We have the tightly interlinked bus on the engine side, on the chassis side. We have the Penta side, which is basically on the engine side, where we do have a lot of commonality. We’re going to continue to drive that as well and then we have the VCE, of course, on the engine side and as a complement also on different other areas in terms of distribution and what have you. So, with that, I think we are in a very much aligned group, focusing on commercial vehicles, construction equipment and engine manufacturing.

Then, when it comes to the China and the sort of development, of course, we have a flexibility in China and we have shown that before and if need be, we will show it. The labor cost in China giving the total percentage of the products is low. We have in China – we should remember that, we have actually a rather low fixed cost. If you look at the Shanghai plant, it is a final assembly plant with a very low breakeven, and we have great flexibility and we showed that during the ups and the downs in the Chinese market before.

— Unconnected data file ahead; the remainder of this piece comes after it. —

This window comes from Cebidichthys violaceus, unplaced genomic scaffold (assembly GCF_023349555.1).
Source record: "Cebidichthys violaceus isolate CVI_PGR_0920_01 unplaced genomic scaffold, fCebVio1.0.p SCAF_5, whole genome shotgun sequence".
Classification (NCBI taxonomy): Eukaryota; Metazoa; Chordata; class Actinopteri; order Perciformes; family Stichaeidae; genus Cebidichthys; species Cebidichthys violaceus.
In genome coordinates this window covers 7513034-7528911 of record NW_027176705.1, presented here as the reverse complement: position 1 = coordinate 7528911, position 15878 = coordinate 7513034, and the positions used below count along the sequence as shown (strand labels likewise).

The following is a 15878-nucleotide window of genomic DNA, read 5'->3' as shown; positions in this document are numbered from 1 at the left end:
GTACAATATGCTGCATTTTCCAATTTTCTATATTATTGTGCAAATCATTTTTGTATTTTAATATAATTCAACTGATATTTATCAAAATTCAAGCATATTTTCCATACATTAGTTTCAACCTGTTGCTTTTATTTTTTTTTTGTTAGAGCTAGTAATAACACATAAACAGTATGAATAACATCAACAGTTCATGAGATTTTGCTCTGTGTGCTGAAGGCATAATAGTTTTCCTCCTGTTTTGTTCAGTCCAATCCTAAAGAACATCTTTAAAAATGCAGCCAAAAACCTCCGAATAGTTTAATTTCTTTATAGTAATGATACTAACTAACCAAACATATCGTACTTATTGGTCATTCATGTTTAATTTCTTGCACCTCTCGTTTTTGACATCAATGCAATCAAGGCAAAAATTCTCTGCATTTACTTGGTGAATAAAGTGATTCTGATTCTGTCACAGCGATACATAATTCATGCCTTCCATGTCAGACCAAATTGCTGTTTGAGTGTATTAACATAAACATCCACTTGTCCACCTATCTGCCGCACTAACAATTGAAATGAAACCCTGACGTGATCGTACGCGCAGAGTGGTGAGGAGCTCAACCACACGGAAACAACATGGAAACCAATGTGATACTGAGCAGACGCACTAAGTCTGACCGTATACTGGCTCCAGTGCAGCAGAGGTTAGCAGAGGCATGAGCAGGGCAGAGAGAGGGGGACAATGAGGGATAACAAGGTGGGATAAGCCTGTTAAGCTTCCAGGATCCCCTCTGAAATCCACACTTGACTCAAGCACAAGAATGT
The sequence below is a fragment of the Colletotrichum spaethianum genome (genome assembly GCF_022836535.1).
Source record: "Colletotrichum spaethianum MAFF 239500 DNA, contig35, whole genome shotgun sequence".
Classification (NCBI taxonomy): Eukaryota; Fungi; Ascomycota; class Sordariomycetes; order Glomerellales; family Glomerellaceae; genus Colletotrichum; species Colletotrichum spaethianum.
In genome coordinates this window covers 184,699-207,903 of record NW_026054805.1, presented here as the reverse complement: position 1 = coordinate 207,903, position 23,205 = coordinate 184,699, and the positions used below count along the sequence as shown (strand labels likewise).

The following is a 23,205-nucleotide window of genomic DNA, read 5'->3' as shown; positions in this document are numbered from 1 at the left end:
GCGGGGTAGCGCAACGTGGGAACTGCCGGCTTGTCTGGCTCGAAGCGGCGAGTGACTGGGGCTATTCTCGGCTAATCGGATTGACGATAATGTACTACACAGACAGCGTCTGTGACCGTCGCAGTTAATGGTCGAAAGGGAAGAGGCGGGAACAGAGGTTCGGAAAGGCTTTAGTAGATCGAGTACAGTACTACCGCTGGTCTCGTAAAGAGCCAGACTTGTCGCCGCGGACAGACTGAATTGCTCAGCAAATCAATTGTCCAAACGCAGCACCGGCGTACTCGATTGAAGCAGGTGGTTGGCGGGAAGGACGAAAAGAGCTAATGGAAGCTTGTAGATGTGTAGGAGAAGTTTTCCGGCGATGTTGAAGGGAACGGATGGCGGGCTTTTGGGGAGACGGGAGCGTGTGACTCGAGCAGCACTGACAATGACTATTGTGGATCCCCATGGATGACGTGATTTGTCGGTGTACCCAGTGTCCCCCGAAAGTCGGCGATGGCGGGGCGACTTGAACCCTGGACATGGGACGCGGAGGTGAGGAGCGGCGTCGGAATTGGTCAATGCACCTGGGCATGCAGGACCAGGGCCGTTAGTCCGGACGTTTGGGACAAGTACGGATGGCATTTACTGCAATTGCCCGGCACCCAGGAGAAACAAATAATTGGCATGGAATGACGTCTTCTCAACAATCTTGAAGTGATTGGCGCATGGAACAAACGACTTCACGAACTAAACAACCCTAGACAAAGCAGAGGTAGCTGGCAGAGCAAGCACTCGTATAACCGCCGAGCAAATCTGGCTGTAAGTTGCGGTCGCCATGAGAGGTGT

I’ll not give you a certain benchmark on the market and so on and so forth is starting to have a major impact or whatever. But of course, we have said it before that the mix changes that we do have in the CE is something that we need to address and make sure that we work on, of course, improving the profitability where we have good profitability, but perhaps more focus on really getting up to profitability in areas where we feel it’s more to go there. And in order to make sure we’re getting the leverage out there.

Michael Tyndall – Barclays Capital

Thanks very much. It’s very helpful.

Operator

Our next question comes from Mr. Benhamou Yann from Exane.

Yann Benhamou – Exane

Hello, this is Yann Benhamou from Exane. My first question is relating – related to the truck business, you have quoted a certain number of reasons behind the erosion of profitability. Could you rank those reasons by order of magnitude, especially on the mix side, please?